- Julian Assange of WikiLeaks, the site which leaks information provided by whistleblowers and/or hackers from around the world. Mr. Assange has not been charged with any crime;
- Bradley Manning, charged with providing secret information to WikiLeaks;
- Jeremy Hammond, charges related to the Stratfor hack; and
- Aaron Swartz, charges related to the MIT/JSTOR hack; Mr. Swartz allegedly committed suicide and the charges against him have since been withdrawn.
“Prosecutorial misconduct is conduct which violates court rules or ethical standards of law practice.” (See detailed definitions at the end of the post).
“The recusal of a judge may be requested:Where he himself or his spouse has a personal interest in the dispute;”(See detailed definitions at the end of the post).
“Threatening, badgering or tampering with witnesses;”
“Any person charged with an offence has the right ... to be presumed innocent until proven guilty according to law in a fair and public hearing by an independent and impartial tribunal.” --Canadian Charter of Rights and Freedoms
Hiding, destroying or tampering with evidence, case files or court records;
Failing to disclose evidence that might tend to exonerate the defendant
Threatening, badgering or tampering with witnesses;
Presenting false or misleading evidence;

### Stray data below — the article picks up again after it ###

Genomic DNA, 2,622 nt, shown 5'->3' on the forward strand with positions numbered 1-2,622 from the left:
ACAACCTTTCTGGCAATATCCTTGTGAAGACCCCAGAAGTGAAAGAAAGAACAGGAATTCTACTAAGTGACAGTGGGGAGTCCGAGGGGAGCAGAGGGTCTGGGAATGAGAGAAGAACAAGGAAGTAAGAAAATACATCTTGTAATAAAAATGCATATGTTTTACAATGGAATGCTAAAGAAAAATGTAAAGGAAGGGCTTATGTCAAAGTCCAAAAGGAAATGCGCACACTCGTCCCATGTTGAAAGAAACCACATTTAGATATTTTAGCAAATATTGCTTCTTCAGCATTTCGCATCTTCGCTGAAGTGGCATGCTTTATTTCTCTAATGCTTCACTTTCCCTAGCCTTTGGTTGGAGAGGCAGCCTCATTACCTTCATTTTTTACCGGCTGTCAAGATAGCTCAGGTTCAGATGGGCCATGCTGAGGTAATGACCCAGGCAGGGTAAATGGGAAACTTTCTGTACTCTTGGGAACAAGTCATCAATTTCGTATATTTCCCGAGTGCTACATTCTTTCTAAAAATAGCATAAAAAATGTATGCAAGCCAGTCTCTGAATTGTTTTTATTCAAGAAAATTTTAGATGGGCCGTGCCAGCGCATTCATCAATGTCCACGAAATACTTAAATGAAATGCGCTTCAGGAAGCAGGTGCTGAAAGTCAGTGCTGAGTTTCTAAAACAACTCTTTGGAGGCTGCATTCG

Selective or vindictive prosecution
Denial of a speedy trial rights
Use of unreliable and untruthful witnesses and snitches
The use of a harsh and angry tone and demeanor,
Lack of impartiality,
Improper political or even charitable or fund-raising activities,
Sexually harassing conduct,
Off-the-record, private communication with a litigant about a pending case,
Conflict of interest,
An ethnic or racial slur,
Physical or mental disability,
Bankruptcy or insolvency,
Misuse of prestige of office,
Allowing cameras in the courtroom,
Receiving a bribe or gift from a litigant,
Making it public comment on a pending case or which shows prejudgment
Failure to recuse oneself in an appropriate case, and
Administrative mismanagement such as a failure to render a judgment in a reasonable amount of time.
These definitions are intended to be nothing more than a general guide to this discussion.